Conquering Childrens’ Fear of MRI with the Help of Superheroes
Designed to combat children’s fear of MRI scans, the MRI Heroes Kit educates kids—and their parents—in a fun, non-intimidating way
A Denver teenager with a form of autism was daunted by the MRI scans he regularly needed. So just before Christmas in 2014, his mother phoned Robert J. Min, M.D., chairman of radiology at Weill Cornell Medical College, N.Y., to tell him that her son was excited to hear about a new program that could help battle his fear: Marvel: The MRI Heroes Kit.
“She contacted me and said that all her son wanted for Christmas was an MRI Heroes Kit and that if he received one, he was sure that he could do his scans without sedation,” said Dr. Min, also radiologist-in-chief at NewYork-Presbyterian Hospital and president of Weill Cornell Imaging at NewYork-Presbyterian.
Dr. Min knows first-hand that having an MRI can be a scary experience for anyone, but especially for a child who may be getting his or her first scan. The machine’s loud clanging noise, the confining space and the amount of time sometimes needed to complete the scan can terrify patients, especially children, to the point of requiring sedation.
So at RSNA 2013, Dr. Min approached a Siemens Healthcare representative and shared some of his thoughts about putting together an educational program to help combat children’s fear of MRI scans.
“The result was the MRIamahero! Program, a collaborative effort between Siemens, Weill Cornell Imaging at NewYork-Presbyterian and Marvel Custom Solutions,” Dr. Min said. The MRI Heroes Kit is one element of the MRIamahero! Program, which was officially launched at Times Square in New York City in October and highlighted at RSNA 2014.
Distributed by Siemens to radiology departments, the MRI Heroes Kit aims to change the way kids—and their parents—feel about the scans by educating them in a fun, non-intimidating way. And easing their fears translates to the highest-quality scans possible.
The departments receive the following: 100 copies of an educational comic book, 100 superhero-themed capes, 100 Captain America and Iron Man plush toys, a mini-model of a Siemens MRI scanner and an educational DVD. Each child gets a comic book, a stuffed Captain America or Iron Man, and a superhero cape after their scan. They can also play with the model MRI scanner and are encouraged to watch the six-minute educational video, which—through the eyes of a 10-year-old girl recounting her MRI exam experience—details what children and parents should expect during their visit.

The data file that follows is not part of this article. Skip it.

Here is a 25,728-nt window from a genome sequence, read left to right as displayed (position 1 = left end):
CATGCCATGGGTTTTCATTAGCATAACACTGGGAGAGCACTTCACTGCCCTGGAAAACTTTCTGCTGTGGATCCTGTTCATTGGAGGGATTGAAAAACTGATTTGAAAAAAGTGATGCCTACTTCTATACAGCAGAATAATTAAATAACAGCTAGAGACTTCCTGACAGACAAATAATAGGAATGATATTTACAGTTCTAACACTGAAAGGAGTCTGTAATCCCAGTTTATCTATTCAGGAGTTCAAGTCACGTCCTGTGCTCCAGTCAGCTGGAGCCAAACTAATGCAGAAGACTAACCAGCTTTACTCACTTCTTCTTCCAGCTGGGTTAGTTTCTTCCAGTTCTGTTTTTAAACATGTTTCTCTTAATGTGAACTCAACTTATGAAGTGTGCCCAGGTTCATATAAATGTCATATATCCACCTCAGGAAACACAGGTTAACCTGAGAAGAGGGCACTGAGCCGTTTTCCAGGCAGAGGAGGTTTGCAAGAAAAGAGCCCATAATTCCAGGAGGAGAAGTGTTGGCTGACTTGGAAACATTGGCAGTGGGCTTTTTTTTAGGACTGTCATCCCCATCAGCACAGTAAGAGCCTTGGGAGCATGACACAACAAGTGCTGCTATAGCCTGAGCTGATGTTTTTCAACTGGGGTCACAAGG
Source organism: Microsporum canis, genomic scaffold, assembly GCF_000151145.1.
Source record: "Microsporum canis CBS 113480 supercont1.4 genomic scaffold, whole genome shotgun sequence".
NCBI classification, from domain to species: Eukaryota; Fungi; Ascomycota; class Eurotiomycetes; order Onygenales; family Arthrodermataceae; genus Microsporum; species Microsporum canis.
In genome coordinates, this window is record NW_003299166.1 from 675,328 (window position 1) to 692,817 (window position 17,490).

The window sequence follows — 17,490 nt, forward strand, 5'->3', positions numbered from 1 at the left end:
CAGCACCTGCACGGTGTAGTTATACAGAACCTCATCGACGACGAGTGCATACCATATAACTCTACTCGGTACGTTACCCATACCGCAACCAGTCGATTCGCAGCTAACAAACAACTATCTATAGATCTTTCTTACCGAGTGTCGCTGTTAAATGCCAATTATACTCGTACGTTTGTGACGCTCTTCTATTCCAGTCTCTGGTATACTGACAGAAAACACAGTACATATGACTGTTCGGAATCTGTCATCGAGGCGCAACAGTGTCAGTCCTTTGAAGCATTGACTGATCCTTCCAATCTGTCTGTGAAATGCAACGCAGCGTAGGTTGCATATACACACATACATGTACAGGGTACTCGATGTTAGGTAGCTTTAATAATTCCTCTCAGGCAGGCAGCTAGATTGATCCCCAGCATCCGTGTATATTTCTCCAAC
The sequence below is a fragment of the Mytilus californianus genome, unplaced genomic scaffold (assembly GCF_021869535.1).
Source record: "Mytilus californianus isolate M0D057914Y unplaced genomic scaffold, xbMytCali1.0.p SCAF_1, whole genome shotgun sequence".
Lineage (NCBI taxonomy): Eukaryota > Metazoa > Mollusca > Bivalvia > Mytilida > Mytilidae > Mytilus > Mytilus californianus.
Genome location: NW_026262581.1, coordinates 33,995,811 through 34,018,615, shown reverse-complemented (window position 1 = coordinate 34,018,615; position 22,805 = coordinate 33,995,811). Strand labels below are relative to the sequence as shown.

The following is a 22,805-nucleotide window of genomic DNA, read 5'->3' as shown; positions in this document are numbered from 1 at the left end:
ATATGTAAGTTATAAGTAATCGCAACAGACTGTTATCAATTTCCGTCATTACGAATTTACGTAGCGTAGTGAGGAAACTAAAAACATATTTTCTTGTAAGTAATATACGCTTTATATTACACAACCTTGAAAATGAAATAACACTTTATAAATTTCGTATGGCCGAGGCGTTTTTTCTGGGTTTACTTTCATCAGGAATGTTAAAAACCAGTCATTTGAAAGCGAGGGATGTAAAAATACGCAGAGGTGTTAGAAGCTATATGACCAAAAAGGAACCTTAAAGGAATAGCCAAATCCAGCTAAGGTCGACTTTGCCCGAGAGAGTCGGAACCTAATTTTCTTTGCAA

“We encourage parents to sit and watch the video with their kids before the scan,” Dr. Min said. “By helping children understand what an MRI is, including what it looks like, what it sounds like, and what it does, I am convinced we can make a difference.”
Kit Helps Curb Sedation
Often it isn’t nerves about the MRI, but the fear of undergoing sedation that causes parents to withhold a test their child may need, or to go through it filled with anxiety, Dr. Min said.
“The MRI Heroes Kit helps reduce the anxiety of children and their parents, and may offset the need for sedation in many instances," Dr. Min aid. "Safety and efficiency go up while costs come down."
By reviewing the previous year’s MRI scans performed on 4- to 12-year-olds with sedation, Dr. Min was able to quantify the potential impact of the program and determine where to direct the initial educational efforts.
“I was surprised to discover how many MRIs are currently performed with sedation,” Dr. Min said. “If even 50 percent of last year’s MRI scans can be accomplished without sedation, that is obviously a huge benefit to patients first and foremost, and a huge benefit to healthcare in general, because we are improving safety while driving down costs significantly.”
The kit also de-stigmatizes the MRI process for children, said Linda Tait, Siemens Healthcare product manager for the MRI Heroes Kit.
“Parents are surprised by how simple and powerful the kit really is,” Tait said. “With it, they now know what to expect for their children. It’s been really well received. We’re very proud of it.”
Siemens Healthcare worked hand-in-hand with Marvel to make the comic book as fashionable and true to Marvel as possible, Tait said. In the comic book, Captain America’s nagging shoulder pain following a heated battle prompts Iron Man to urge his reluctant, anxiety-filled partner to obtain an MRI scan, sending the message that if Captain America can lie still during an MRI exam, so can anyone else—and that it’s OK to be nervous or scared.
“We see the patients as the true superheroes, and believe they deserve a superhero cape and toy to take home after their MR exam, as well as a special comic book developed just for them,” Tait said. “We couldn’t be happier with the end result.”
When an enjoyable educational program becomes part of routine imaging practice, positive results will follow—and not just in children, Dr. Min said.
“Adults can benefit from getting educated on what to expect from an MRI exam too,” Dr. Min said. “Helping to improve the pediatric patient experience can improve not just the ability to care for these patients, but also their families’ satisfaction with the organization as a whole.”